reserve the right to grab the water that belongs to others in order to promote
their unsustainable lifestyles, just in case. You want the desert, you get the
desert. You want grass, go where it grows. Ridiculous to spend money sending
water to where it is not naturally occurring. Also great political spin to try
and promote siphoning off the Mississippi to "save" those of us who live
with it from flood waters. As though that pipeline would be turned off when
there are no floods. Right. The Colorado basin states have shown how well they
act as resource stewards. They're wrecking their economy, we graciously
decline the favor to join them in self destruction.
Charge people the true cost of the water. Do not subsidize water for the west
via Federal price breaks (i.e. from the pockets of We The People). Mississippi
water would then be price-prohibitive.
There are two forces that keep this “world” turning. They are
inertia and money. It is the latter that drives the need and want for more
water in the Southwestern United States. The present dominant economic system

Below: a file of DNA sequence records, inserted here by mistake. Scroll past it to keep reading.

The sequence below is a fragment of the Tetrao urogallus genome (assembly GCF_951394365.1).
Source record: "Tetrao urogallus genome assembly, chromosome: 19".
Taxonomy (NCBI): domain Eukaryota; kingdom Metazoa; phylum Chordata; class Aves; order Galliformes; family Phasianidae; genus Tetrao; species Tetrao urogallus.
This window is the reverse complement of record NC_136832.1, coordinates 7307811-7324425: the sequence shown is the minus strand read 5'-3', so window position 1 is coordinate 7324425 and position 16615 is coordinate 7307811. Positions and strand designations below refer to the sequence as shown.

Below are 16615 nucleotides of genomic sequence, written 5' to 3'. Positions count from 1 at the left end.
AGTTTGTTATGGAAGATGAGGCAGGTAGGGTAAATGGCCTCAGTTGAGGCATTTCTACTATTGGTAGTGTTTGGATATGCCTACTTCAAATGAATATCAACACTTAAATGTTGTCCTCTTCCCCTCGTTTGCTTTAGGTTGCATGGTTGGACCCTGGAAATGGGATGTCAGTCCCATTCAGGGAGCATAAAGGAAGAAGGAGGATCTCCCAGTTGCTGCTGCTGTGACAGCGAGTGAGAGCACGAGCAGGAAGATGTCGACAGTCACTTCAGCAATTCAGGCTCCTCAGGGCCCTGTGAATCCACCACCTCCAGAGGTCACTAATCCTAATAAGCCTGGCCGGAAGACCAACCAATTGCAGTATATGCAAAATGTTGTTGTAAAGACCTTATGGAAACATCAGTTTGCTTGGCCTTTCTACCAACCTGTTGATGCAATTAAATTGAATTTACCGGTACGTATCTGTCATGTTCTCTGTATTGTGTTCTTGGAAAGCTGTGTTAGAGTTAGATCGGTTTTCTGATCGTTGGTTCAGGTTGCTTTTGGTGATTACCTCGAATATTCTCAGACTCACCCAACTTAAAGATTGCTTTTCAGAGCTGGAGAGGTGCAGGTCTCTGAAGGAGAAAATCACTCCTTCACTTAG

absolutely must have an ever growing population. Just getting a stagnant
population to ever increase its needs and wants for more goods and services will
not by itself produce enough money. More young people, who want more goods and
services, are a very major force that will produce more money. Where can the
people with money and power get more young people. The answer is not getting
the majority American population to have more babies. Most households require
two paychecks to just sustain the wants and needs of a family of four. There is
no growth in population there. Only immigration will produce the young and
large families needed. Immigration brings more people and also stimulates
internal migration to the dry Southwest. Ever expanding cities and towns are an